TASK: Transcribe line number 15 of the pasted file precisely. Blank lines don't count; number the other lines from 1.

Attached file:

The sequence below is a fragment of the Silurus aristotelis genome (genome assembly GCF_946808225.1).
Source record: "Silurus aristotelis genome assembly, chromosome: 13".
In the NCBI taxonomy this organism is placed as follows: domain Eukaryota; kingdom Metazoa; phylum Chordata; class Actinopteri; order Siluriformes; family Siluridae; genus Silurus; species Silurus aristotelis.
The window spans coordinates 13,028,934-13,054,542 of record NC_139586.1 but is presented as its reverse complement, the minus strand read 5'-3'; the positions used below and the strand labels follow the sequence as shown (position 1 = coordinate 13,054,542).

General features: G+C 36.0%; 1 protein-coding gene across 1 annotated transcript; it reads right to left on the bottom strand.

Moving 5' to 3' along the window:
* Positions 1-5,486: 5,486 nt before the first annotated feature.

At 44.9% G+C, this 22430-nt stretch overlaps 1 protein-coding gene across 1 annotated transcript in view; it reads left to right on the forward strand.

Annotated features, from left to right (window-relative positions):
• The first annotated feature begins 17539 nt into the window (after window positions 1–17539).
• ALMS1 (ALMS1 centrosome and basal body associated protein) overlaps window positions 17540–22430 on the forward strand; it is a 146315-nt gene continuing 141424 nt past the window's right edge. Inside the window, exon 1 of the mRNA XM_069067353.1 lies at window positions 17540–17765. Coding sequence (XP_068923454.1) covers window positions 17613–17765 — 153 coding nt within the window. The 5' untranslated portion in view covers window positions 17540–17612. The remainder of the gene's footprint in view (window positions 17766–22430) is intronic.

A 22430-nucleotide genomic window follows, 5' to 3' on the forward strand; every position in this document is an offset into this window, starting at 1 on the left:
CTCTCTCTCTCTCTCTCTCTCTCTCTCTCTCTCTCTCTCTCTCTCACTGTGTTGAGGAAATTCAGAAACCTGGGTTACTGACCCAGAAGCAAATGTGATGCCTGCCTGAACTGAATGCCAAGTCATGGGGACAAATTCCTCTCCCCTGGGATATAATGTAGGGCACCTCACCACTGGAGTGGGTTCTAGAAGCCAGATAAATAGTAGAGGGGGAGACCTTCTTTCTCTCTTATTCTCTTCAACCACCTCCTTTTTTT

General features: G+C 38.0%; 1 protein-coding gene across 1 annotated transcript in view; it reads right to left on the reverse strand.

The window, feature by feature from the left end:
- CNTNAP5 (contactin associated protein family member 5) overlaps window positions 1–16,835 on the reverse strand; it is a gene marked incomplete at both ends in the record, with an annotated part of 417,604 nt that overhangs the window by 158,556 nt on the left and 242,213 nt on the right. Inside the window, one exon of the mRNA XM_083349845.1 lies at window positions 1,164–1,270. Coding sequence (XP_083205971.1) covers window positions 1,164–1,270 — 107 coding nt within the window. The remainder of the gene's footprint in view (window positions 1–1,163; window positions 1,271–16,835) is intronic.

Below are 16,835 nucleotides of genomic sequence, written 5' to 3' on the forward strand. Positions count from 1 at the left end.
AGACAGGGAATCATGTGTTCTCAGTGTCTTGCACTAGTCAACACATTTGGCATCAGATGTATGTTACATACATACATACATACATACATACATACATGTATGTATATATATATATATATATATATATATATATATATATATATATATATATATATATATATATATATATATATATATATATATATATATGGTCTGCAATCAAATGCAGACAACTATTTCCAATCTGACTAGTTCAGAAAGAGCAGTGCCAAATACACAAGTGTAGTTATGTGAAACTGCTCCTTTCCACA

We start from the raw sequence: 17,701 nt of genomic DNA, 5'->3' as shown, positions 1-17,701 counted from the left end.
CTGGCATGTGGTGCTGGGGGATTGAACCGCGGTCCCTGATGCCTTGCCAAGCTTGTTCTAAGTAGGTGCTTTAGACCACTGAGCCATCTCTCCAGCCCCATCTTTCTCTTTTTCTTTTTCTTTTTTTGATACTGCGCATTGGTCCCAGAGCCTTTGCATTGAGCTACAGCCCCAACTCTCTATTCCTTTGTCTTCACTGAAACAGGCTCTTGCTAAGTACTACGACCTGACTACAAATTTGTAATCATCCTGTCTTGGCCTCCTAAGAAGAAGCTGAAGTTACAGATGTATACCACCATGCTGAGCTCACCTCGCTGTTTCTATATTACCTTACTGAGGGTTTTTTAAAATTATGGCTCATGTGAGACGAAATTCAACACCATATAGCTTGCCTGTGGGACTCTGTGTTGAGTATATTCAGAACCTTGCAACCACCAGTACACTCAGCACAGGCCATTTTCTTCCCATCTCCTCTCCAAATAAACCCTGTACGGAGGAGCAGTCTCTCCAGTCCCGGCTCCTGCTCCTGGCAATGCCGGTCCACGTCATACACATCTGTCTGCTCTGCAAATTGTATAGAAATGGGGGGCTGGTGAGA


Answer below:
The window, feature by feature from the left end: